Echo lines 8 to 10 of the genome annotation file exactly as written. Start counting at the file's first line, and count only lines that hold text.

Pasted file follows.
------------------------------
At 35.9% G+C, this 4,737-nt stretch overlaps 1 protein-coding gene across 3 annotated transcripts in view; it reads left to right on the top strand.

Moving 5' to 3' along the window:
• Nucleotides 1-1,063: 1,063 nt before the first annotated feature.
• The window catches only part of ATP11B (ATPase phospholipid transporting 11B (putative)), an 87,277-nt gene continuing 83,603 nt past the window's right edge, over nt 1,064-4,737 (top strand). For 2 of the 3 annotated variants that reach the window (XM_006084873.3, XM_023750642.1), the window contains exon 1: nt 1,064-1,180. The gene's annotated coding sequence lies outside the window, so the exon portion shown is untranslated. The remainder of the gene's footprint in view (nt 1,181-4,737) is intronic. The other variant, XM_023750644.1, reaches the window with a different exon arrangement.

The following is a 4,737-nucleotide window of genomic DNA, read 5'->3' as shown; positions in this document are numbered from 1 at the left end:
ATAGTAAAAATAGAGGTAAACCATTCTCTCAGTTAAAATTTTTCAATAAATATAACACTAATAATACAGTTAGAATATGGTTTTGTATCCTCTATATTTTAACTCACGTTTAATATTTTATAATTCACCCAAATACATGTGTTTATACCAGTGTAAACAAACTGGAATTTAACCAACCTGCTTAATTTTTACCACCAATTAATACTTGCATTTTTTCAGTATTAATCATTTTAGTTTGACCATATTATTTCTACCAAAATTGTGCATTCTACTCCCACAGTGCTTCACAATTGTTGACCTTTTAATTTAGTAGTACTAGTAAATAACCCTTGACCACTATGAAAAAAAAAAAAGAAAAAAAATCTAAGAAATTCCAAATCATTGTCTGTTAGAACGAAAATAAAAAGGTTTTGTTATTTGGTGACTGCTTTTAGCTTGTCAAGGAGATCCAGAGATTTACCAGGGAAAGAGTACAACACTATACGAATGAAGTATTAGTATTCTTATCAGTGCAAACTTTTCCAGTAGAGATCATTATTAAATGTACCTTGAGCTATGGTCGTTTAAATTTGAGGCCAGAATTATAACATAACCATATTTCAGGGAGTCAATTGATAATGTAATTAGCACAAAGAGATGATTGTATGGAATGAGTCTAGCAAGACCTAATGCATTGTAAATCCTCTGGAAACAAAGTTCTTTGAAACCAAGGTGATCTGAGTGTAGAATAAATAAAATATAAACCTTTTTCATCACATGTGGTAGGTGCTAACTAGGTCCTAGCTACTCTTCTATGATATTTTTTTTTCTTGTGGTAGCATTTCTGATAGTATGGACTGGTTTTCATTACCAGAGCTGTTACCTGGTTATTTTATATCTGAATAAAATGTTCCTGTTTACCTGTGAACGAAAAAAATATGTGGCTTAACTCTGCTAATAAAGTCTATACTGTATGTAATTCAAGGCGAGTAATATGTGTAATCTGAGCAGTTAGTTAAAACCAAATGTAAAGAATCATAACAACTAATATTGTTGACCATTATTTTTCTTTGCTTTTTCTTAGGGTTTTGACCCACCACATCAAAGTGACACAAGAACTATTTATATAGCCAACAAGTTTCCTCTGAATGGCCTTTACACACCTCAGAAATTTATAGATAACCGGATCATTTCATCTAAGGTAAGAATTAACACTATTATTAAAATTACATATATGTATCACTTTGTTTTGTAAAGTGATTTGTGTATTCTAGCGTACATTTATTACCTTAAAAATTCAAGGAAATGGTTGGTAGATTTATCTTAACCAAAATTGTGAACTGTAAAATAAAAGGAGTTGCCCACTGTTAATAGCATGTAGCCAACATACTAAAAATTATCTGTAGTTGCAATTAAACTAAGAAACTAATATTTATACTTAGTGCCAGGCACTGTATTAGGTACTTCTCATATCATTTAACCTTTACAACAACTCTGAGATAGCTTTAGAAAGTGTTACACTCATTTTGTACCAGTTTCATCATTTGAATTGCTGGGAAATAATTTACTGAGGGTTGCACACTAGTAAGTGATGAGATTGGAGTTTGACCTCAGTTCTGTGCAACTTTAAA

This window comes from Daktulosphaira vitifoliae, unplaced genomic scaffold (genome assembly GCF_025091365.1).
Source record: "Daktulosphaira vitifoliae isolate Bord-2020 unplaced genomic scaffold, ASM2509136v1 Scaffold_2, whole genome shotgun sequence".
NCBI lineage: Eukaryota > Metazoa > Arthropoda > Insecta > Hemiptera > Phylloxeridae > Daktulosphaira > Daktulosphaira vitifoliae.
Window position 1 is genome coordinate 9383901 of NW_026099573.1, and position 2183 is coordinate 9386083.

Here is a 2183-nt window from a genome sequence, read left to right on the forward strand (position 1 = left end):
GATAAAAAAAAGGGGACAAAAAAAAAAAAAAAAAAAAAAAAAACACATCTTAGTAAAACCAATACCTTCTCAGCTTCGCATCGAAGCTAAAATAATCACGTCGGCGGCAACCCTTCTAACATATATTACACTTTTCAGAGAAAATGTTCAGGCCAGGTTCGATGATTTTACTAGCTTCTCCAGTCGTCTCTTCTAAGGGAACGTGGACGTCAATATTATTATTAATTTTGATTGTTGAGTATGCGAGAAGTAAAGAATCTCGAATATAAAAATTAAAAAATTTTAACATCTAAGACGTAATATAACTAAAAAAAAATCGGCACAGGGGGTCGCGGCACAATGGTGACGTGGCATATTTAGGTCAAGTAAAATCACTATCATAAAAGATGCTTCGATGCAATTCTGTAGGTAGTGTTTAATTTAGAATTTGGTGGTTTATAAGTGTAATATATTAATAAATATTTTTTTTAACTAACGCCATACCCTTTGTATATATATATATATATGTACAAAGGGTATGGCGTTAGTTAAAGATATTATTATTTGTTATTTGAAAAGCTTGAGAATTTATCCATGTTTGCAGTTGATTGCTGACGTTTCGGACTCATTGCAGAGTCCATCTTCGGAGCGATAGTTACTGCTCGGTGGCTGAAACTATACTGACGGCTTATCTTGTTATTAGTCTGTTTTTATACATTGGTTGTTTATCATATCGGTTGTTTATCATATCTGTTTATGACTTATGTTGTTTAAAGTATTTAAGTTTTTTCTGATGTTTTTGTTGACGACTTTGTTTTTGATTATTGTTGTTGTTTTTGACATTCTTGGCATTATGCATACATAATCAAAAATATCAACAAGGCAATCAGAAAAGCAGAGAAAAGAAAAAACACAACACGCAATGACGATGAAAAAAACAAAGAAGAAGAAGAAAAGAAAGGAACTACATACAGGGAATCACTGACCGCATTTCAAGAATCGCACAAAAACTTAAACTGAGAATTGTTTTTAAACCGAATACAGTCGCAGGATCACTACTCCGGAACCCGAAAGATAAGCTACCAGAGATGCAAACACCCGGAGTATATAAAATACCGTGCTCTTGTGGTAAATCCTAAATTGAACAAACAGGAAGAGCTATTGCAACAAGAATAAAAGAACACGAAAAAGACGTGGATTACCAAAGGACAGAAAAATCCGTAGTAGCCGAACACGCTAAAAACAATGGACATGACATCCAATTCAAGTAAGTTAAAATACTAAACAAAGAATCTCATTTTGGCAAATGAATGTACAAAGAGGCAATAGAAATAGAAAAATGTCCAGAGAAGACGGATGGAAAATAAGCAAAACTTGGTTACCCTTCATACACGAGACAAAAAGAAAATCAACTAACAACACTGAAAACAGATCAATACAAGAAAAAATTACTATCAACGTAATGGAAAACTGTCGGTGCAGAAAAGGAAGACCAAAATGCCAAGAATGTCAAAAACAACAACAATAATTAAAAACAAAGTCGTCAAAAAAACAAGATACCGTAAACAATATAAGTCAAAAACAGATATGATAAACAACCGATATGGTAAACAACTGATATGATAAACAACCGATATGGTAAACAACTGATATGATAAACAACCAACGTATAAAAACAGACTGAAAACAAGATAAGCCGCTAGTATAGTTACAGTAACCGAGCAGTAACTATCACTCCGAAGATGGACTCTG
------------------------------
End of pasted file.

Source record: "Daktulosphaira vitifoliae isolate Bord-2020 unplaced genomic scaffold, ASM2509136v1 Scaffold_2, whole genome shotgun sequence".
NCBI lineage: Eukaryota > Metazoa > Arthropoda > Insecta > Hemiptera > Phylloxeridae > Daktulosphaira > Daktulosphaira vitifoliae.
Window position 1 is genome coordinate 9383901 of NW_026099573.1, and position 2183 is coordinate 9386083.